Do you use Dolphin on a daily basis? Do you prefer it over Konqueror or use another file manager in KDE4? Please share it in the comments below.



Anonymous said...

I've been using Gnome for almost a year, but needed an easy-to-use, feature complete file manager for sorting files. You know; something with two panels like gnome commander etc.
Unfortunately gnome commander lacks the usability I desired, so in a last ditch attempt, I turned to dolphin (I don't like using non-gtk stuff on gnome for some strange reason). It was everything I needed and more, and trumped nautilus.
Konqueror is good, but trying to do too much. Better to have a simple, complete, and fast file manager than a bulky piece of software that wants to be a web-browser at the same time.
Great Job Guys.

Craciun Dan said...

You can also try Xfe (X File Explorer), it probably blends better in GNOME. By the way, I didn't like to use GTK applications in KDE, but that was in KDE3, where even with gtk2-engines-qtcurve installed the applications were looking kind of ugly. But I see in KDE4 everything blends in better.

Anonymous said...

sorry, i've tried, but i can't use kde4.

Unknown said...

I much prefer dolphin to konqeror for 99% of my filemanager tasks. Once in a blue moon, I'd like to have one or 2 more "splits," but seriously, that's the only feature I like in konqueror that dolphin can't do. I'll trade a vastly improved UI vs. opening up another window any time.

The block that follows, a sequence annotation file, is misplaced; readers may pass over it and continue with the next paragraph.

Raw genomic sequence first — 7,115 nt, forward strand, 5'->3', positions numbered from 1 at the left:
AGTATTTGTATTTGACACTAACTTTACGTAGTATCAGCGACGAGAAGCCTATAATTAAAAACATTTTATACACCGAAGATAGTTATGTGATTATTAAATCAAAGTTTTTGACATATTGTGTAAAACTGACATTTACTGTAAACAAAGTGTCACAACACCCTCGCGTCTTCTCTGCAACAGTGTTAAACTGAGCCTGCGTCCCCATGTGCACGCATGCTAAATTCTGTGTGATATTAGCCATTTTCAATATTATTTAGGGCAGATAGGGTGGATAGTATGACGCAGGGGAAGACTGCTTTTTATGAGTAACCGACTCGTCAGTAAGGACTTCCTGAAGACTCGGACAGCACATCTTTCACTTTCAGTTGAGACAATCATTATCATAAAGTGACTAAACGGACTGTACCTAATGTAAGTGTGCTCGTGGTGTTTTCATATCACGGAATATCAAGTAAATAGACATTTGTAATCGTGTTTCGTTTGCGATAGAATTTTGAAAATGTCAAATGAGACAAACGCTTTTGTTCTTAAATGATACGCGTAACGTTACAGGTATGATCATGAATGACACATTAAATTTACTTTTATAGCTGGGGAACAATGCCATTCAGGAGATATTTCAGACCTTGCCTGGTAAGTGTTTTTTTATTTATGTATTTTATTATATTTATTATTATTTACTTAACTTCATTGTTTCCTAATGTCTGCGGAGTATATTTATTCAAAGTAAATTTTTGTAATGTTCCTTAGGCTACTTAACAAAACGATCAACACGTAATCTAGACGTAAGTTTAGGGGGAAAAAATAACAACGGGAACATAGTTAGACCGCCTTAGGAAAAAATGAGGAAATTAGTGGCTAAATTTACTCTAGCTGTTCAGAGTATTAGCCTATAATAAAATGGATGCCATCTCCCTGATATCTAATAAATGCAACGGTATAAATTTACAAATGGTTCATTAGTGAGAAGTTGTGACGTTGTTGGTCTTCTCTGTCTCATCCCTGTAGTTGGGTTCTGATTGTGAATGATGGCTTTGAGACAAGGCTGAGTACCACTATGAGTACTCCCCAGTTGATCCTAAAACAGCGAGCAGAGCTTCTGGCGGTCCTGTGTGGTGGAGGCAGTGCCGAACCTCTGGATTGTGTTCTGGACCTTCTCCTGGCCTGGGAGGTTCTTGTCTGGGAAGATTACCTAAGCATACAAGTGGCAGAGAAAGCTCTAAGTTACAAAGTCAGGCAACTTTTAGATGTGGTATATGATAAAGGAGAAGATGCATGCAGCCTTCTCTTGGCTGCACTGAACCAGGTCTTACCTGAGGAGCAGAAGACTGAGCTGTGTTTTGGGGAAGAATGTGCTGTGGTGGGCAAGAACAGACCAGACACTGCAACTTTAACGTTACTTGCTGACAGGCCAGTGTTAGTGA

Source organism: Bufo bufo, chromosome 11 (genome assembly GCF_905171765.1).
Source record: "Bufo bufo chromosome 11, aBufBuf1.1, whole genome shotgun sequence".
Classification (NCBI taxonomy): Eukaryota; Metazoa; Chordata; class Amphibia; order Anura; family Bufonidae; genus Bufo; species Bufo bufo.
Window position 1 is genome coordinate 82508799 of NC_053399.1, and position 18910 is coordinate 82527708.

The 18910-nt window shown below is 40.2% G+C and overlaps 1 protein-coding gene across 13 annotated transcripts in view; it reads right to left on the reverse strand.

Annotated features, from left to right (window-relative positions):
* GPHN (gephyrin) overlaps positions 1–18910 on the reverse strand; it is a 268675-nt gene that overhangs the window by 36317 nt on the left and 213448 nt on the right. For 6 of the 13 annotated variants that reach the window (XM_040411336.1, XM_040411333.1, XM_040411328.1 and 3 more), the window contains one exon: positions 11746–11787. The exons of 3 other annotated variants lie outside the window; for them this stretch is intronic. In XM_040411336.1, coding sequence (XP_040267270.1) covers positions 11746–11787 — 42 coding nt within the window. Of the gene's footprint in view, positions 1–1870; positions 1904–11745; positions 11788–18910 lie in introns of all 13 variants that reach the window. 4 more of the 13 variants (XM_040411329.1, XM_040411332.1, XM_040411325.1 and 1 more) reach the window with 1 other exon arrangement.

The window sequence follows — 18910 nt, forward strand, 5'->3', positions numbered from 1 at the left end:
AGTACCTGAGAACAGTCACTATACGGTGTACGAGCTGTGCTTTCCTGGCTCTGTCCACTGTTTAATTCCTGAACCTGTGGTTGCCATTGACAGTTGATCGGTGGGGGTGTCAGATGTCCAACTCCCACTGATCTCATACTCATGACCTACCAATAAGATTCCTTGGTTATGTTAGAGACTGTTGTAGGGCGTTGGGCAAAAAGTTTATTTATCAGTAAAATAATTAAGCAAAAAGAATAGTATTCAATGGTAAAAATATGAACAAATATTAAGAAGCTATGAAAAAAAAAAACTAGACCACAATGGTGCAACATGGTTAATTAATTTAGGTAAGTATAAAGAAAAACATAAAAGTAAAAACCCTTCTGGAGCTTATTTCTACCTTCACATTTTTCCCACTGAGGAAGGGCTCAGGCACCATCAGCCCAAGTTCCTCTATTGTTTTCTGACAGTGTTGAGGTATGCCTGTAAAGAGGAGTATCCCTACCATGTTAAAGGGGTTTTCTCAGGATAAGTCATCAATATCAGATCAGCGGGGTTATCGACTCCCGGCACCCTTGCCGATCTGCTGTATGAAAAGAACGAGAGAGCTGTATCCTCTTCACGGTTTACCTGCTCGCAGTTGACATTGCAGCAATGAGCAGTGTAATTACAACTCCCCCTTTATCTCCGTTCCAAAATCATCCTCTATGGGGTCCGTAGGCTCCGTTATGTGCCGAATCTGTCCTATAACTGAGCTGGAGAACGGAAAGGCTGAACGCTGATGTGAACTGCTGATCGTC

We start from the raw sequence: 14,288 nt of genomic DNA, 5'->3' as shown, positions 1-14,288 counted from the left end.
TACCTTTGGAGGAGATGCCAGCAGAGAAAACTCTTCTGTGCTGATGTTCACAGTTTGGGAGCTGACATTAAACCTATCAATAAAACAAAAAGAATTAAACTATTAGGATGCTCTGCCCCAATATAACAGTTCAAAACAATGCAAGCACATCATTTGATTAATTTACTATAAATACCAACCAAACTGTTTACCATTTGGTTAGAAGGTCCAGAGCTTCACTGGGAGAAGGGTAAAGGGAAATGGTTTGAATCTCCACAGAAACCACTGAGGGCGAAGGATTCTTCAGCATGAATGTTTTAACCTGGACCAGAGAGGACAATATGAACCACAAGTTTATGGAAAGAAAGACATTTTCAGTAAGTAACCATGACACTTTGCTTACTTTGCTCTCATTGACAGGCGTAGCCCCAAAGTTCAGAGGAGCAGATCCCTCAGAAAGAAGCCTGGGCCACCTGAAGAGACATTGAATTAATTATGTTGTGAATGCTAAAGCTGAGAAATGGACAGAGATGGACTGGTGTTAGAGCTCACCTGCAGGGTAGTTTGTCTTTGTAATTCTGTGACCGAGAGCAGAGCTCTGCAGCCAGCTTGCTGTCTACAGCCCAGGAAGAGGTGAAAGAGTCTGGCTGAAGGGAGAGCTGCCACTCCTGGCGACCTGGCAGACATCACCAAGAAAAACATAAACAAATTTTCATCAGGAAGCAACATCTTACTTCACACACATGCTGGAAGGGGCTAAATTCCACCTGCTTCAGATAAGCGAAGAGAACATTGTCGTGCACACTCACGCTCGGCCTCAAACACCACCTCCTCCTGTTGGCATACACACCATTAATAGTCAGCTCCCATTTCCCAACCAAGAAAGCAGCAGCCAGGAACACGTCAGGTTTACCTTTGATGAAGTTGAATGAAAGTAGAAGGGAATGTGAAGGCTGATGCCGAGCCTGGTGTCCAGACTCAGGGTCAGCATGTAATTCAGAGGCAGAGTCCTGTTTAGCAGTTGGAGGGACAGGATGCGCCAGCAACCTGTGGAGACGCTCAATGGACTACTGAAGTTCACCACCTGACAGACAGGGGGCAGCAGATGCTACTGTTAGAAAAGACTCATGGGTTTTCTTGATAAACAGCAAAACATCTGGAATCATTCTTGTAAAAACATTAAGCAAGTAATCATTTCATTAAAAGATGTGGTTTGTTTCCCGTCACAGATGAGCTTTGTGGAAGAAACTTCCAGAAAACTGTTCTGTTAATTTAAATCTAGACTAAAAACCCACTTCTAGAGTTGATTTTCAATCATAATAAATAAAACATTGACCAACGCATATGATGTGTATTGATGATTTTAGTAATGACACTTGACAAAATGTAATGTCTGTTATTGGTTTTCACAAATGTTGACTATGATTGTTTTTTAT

Dolphin, Konqueror, and Nautilus (up until gnome 2.24, recently) have all fallen down on my pet bug, but like other things, everybody has one. ;)

sims said...

Bulky??? Dolphin is the bulky one. I use KDE4 and hardly ever touch Dolphin. Now Dolphin has many of the things like ioslaves that Konqueror has. Therefore making it usable. However, Konqueror is much lighter and more flexible. It's closer to a command line tool than Dolphin. Dolphin looks kind of flashy though. I'll give it that. I guess it's a tool for the masses - making KDE more mainstream and modern and I guess that would also mean more gehy. Yawn...

tracyanne said...

quote::I much prefer dolphin to konqeror for 99% of my filemanager tasks.

There is no damned difference. The file management part of Konqueror is Dolphin.

Konqueror has been eviserated. So now you get Dolphin or Dolphin.

Nautilus which I've started using after dumping Mandriva and moving to Ubuntu, because Mandriva arrogantly dumped the useless KDE4 on us, has much better usability than Dolphin.

Unknown said...

tracyanne> Mandriva arrogantly dumped the useless KDE4 on us

arrogantly ? Last time I checked, most mainstream distro move to KDE4 ... KDE 3 and KDE 4 was both available in the 2008.1 and 2009.0 release.

Maybe you know people maintaining the KDe 3 codebase ? last time I checked, I see no announcement concerning KDE 3 on ...

Craciun Dan said...

tracyanne: Probably it does, but let's not forget that Dolphin is relatively new, while Nautilus has been around for years.

lvbertalanffy said...

Dolphin is a sensible success.
It's the g-spot for file managers.
It's minimal, usable, cute, modern yet not crippled or bloated .. I'm still internally amazed by all this.

kudos to the designers / developers / and everybody else involved in it